© Rob Edwards
published in ANVIL Magazine, May 1997
Part II of a Two-part Interview
G.F. "Andy" Anderson
ANVIL: Dr. Anderson, you were talking about the fact that you deal strictly with performance horses.
ANDY: The majority of our practice is jumpers and dressage horses.
ANVIL: The basic principles of shoeing are the same, whether you're shoeing a performance horse or any other horse, aren't they?
ANDY: But historically, the Western horse, the rodeo horses and the roping horses are the most poorly shod group of all the equine athletes. Historically, the hunters, jumpers and dressage horses are better shod. Those people are a lot more willing to pay, as a rule. Many of our clients are from ranch country. They come with their crippled horses and they're all short shod, all have underrun heels, shoes two sizes too small, badly fit.
I point all this out to them and they're ready to go home and fire their farrier. I say, þWait a minute. What does it cost you to have a horse shod up there in Osage County?' And the reply was $25. I point out that's what a $25 shoeing job looks like, and it isn't going to get any better. As long as you're only willing to pay $25, that's the best you can expect. I think it's important to tell them, because owners expect input about the way their horses are shod. Whether they're willing to pay for it or not is another story. And if they're not willing to pay enough, they just can't expect a world-class job.
ANVIL: You indicated that you thought for a performance horse, the shoeing cycle should be five weeks. You also mentioned that the horse needs to be ridden 20 minutes a day at a trot, every day. That's a bit counter to what many trainers do. They will work the horse one day and let it rest the next. You essentially disagree with that?
ANDY: Dr. Tracy Turner did two studies at the University of Florida a long time ago. He did a risk-factor analysis for navicular disease and tried to find things that navicular disease horses had in common that non-navicular horses didn't have. Then he tried to find things that the non-navicular horses had in common that the navicular-diseased horses didn't. One of the big finds was that 77% of the horses with navicular disease in his group had underrun heels. A very low percentage of the normal horses had underrun heels. So right there the light should go on.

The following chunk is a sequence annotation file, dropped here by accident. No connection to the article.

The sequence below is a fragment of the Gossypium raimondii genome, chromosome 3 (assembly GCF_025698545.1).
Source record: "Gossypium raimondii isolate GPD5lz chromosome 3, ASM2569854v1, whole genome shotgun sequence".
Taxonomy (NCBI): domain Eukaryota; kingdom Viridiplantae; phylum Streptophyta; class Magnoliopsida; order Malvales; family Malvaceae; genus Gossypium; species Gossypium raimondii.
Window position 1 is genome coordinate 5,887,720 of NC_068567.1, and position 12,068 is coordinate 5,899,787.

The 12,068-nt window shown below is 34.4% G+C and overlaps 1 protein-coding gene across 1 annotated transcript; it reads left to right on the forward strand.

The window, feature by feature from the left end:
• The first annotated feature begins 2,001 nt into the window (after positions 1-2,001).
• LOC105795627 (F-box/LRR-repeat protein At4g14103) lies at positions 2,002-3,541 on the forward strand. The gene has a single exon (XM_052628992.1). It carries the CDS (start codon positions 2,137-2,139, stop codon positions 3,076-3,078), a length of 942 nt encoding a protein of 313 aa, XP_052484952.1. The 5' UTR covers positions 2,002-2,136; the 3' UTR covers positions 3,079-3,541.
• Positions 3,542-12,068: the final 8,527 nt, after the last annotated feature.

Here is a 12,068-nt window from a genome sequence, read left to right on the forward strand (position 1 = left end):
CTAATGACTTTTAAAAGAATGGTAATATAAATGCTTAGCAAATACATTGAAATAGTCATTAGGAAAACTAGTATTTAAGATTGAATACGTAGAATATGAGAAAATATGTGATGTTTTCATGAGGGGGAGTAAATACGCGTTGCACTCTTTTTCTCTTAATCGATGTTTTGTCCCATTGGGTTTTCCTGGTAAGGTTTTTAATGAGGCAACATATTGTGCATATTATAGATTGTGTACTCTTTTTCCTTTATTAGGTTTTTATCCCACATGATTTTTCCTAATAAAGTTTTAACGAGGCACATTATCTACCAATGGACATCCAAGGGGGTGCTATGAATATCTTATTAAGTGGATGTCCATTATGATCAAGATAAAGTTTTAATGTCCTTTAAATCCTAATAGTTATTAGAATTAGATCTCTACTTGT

In addition, he was trying to identify which horses got navicular disease by category. They weighed the horses and then calculated the surface area of the foot to determine if big horse/small foot was a major factor -- and we know small feet are a real liability. That has been accepted as a big factor in navicular disease. It turns out that another big factor is that horses used day in and day out 365 days a year -- for example, school horses that have to teach lessons every day of their lives and the ranch horses that have to work every day -- don't have nearly the incidence of navicular disease that the weekend warriors and the seasonal show horses do. Many horses go through the show season and then get their shoes pulled off and are turned out for the winter. That can be hard on horses.